Tuesday, December 13, 2011

The Legendary Bwrw

February 15, 1897. A large group of people was gathered at Bwrw. Some unusual people had come from the plains. A white man was leading a big group of armed soldiers. Their intentions were not friendly. With caution, some prominent Apatanis had set up a negotiations with them at Bwrw.

In the winter of 1896, the District Commissioner of North Lakhimpur received a report that a group of Apatanis raided a house, killing two persons and taking away four others as hostages. The owner worked with a British tea planter named H. M. Crowe and so, the Apatanis had violated the laws of the British government. Therefore, the prestige of the colonial administration was at stake.

The Chief Commissioner of Assam, based in Shillong, ordered a punitive expedition to the Apatani country with a force of two hundred soldiers.  The army, however, decided to march with three hundred soldiers and four hundred porters. And so, the expedition started under the leadership of R.B. McCabe (ICS), Inspector-General of Police and Jails in Assam.

After trekking through thick forests and steep hills for eighteen days, the group reached Ziro on February 14, 1897 with only 120 soldiers. Several groups had stayed behind at different stages on the way.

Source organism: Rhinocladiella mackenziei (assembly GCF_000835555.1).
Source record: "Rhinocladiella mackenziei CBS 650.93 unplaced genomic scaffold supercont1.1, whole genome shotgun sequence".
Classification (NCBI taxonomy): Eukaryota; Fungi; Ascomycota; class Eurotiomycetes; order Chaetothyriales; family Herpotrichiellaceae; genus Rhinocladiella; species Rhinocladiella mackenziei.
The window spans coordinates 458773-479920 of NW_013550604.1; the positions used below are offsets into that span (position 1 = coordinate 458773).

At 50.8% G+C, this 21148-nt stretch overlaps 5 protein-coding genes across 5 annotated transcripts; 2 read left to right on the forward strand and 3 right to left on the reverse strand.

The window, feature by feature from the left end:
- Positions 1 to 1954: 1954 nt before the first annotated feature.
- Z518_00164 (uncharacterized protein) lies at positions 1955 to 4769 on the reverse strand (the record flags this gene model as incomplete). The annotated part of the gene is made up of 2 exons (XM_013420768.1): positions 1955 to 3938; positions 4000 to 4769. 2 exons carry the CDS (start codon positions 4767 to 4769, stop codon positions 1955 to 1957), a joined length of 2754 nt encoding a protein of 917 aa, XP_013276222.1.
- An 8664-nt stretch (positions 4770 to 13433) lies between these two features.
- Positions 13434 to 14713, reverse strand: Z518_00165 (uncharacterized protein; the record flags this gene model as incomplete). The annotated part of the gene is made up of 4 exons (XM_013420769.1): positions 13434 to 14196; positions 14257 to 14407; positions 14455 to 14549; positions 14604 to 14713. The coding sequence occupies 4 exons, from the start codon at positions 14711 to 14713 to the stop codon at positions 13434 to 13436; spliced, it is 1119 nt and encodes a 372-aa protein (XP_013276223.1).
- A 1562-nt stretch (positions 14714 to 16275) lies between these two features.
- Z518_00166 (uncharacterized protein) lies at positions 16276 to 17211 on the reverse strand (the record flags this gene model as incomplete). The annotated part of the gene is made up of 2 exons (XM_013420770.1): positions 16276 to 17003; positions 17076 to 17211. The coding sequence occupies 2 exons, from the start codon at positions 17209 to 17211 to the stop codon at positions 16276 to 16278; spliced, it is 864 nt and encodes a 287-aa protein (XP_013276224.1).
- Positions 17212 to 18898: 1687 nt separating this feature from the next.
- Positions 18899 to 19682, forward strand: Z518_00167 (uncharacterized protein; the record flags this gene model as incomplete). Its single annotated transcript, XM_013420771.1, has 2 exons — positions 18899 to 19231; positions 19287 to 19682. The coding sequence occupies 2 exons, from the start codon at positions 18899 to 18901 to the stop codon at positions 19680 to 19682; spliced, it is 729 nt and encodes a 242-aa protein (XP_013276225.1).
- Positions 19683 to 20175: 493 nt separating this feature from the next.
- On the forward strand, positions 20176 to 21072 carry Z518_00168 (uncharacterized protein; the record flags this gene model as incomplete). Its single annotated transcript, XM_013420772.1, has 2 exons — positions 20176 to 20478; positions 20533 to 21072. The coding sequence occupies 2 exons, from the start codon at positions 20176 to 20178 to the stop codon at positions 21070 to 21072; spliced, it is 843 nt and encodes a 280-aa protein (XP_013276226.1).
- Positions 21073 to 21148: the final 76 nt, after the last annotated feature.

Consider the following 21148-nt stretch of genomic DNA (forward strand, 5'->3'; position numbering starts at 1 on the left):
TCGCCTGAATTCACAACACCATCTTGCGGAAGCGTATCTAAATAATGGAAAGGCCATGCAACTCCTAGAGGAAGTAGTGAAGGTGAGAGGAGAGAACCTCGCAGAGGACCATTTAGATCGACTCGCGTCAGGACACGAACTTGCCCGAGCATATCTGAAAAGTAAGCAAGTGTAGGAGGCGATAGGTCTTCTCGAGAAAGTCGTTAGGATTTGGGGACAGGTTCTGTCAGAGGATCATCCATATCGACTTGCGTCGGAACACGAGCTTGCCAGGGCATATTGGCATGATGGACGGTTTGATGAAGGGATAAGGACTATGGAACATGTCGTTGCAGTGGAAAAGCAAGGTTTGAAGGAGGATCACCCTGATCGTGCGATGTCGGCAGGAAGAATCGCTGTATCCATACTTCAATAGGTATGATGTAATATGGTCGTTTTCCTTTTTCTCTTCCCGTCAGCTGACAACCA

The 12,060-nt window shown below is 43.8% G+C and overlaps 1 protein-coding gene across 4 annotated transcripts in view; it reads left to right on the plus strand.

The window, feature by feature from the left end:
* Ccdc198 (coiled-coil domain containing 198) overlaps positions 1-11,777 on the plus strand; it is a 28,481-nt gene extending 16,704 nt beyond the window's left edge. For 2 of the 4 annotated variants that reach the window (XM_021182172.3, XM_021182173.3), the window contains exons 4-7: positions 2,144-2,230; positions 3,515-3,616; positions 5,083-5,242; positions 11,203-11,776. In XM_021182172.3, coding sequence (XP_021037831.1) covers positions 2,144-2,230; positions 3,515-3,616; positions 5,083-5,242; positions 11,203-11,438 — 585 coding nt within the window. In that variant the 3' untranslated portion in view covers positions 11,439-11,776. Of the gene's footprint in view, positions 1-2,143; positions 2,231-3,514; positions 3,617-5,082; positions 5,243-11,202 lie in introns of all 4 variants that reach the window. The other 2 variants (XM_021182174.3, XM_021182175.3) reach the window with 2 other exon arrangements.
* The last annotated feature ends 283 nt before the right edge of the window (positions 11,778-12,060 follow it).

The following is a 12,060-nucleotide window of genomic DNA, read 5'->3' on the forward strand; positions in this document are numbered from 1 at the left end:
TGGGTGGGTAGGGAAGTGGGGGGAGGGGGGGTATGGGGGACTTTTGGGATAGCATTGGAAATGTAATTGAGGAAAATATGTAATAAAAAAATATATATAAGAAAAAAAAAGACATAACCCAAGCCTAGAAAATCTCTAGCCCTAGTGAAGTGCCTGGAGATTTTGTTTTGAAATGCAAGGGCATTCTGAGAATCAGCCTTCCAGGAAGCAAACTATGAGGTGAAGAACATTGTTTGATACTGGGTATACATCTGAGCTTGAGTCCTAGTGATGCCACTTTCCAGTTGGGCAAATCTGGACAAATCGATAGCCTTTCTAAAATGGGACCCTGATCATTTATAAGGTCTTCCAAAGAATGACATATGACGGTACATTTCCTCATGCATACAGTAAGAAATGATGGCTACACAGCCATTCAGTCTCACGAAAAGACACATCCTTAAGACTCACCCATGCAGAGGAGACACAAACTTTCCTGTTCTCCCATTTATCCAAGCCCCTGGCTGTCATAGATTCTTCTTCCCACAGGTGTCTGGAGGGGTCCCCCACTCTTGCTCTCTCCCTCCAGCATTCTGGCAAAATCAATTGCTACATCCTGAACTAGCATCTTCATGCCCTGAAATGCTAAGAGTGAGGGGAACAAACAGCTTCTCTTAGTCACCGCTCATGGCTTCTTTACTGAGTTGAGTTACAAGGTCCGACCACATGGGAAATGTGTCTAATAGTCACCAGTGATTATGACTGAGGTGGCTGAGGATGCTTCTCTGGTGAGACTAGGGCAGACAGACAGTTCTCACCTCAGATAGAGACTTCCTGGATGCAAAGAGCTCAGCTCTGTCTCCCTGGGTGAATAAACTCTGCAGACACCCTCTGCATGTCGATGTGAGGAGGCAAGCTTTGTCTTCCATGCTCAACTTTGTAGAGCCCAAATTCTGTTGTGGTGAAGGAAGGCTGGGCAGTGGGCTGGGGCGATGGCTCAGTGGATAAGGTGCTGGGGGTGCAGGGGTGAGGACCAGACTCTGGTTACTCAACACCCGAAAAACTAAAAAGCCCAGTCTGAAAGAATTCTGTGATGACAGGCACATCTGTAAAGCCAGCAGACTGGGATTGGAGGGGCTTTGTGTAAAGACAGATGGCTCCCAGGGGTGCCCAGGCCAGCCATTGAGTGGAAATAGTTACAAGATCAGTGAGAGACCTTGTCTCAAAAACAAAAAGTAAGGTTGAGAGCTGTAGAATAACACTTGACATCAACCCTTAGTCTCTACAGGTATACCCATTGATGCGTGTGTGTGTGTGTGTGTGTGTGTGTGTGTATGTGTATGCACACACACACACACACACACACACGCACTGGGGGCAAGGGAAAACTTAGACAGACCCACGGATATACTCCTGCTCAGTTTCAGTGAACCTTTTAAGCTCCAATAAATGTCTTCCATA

The Apatanis tried to stop the team outside Hong village, but ultimately gave way. Negotiations took place between the the Apatanis and the British government at Bwrw the next day. It was only about ten years back in 1889 that the Apatanis had seen a white man when H. M. Crowe, the tea planter came to their country, for the first time. This was their second contact with any white person.

Bwrw, even more than a hundred years back, was a beautiful place. Lots have happened in a century, but mother nature has changed little. One can still see the outlines of the pine trees that could be seen a hundred years back. The mythical Dolo-Mañdo still stands as firm as it always used to.

The landscape of Bwrw has changed a lot, though. A lively village is springing up here. Tourist lodges and other commercial buildings are coming up.  It is only befitting, one could argue,  that Bwrw where once all the Apatanis celebrated Myoko together becomes a villages again.  

(To read this post in Apatani, click here).


  1. Liked the word/name of place BWRW. If we still can use Bwrw for Biirii...which appears so dull !!

  2. @danigamboo, please have a look at the alphabets I am using now to write Apatani: http://tanii-agun.blogspot.com/2011/12/tanii-keju.html

  3. still have no knowledge about lalin yalu can u tell me pls!!!

  4. Christoph von Fürer-Haimendorf, the German anthropologist was popularly called Laliñ and his wife Betty Yalu. They visited Ziro valley much later - in early forties.